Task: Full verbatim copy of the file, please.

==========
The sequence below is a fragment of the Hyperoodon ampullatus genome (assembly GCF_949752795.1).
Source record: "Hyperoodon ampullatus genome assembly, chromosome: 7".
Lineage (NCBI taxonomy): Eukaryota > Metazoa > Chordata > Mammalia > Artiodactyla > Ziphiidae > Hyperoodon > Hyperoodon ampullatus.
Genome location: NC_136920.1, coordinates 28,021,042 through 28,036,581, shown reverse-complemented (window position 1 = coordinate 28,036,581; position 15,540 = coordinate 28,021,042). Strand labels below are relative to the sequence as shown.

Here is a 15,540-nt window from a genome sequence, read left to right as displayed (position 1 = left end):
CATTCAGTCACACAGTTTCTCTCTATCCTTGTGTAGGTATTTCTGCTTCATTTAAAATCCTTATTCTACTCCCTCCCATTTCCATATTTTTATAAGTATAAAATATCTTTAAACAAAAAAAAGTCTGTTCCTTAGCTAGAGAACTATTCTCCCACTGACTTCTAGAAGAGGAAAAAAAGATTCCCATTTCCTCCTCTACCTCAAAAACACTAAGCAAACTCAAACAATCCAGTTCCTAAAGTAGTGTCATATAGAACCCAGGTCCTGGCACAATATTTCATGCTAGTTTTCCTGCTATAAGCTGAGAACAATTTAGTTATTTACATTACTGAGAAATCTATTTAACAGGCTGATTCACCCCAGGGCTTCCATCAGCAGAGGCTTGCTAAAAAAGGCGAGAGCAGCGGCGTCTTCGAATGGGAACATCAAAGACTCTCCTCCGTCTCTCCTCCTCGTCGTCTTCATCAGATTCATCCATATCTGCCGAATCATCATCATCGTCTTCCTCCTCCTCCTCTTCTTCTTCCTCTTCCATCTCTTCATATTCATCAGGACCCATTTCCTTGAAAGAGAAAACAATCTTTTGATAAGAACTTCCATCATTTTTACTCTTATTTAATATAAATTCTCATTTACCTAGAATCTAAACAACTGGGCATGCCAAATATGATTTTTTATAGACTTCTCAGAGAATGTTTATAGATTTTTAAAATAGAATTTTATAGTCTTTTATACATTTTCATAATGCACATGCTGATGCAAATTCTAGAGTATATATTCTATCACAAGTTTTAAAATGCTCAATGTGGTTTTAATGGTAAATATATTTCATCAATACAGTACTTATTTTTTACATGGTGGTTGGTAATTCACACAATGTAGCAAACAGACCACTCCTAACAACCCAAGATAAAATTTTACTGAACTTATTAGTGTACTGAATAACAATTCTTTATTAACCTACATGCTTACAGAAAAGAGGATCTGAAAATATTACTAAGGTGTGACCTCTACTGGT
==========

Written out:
The sequence below is a fragment of the Hyperoodon ampullatus genome (assembly GCF_949752795.1).
Source record: "Hyperoodon ampullatus genome assembly, chromosome: 7".
Lineage (NCBI taxonomy): Eukaryota > Metazoa > Chordata > Mammalia > Artiodactyla > Ziphiidae > Hyperoodon > Hyperoodon ampullatus.
Genome location: NC_136920.1, coordinates 28,021,042 through 28,036,581, shown reverse-complemented (window position 1 = coordinate 28,036,581; position 15,540 = coordinate 28,021,042). Strand labels below are relative to the sequence as shown.

Here is a 15,540-nt window from a genome sequence, read left to right as displayed (position 1 = left end):
CATTCAGTCACACAGTTTCTCTCTATCCTTGTGTAGGTATTTCTGCTTCATTTAAAATCCTTATTCTACTCCCTCCCATTTCCATATTTTTATAAGTATAAAATATCTTTAAACAAAAAAAAGTCTGTTCCTTAGCTAGAGAACTATTCTCCCACTGACTTCTAGAAGAGGAAAAAAAGATTCCCATTTCCTCCTCTACCTCAAAAACACTAAGCAAACTCAAACAATCCAGTTCCTAAAGTAGTGTCATATAGAACCCAGGTCCTGGCACAATATTTCATGCTAGTTTTCCTGCTATAAGCTGAGAACAATTTAGTTATTTACATTACTGAGAAATCTATTTAACAGGCTGATTCACCCCAGGGCTTCCATCAGCAGAGGCTTGCTAAAAAAGGCGAGAGCAGCGGCGTCTTCGAATGGGAACATCAAAGACTCTCCTCCGTCTCTCCTCCTCGTCGTCTTCATCAGATTCATCCATATCTGCCGAATCATCATCATCGTCTTCCTCCTCCTCCTCTTCTTCTTCCTCTTCCATCTCTTCATATTCATCAGGACCCATTTCCTTGAAAGAGAAAACAATCTTTTGATAAGAACTTCCATCATTTTTACTCTTATTTAATATAAATTCTCATTTACCTAGAATCTAAACAACTGGGCATGCCAAATATGATTTTTTATAGACTTCTCAGAGAATGTTTATAGATTTTTAAAATAGAATTTTATAGTCTTTTATACATTTTCATAATGCACATGCTGATGCAAATTCTAGAGTATATATTCTATCACAAGTTTTAAAATGCTCAATGTGGTTTTAATGGTAAATATATTTCATCAATACAGTACTTATTTTTTACATGGTGGTTGGTAATTCACACAATGTAGCAAACAGACCACTCCTAACAACCCAAGATAAAATTTTACTGAACTTATTAGTGTACTGAATAACAATTCTTTATTAACCTACATGCTTACAGAAAAGAGGATCTGAAAATATTACTAAGGTGTGACCTCTACTGGT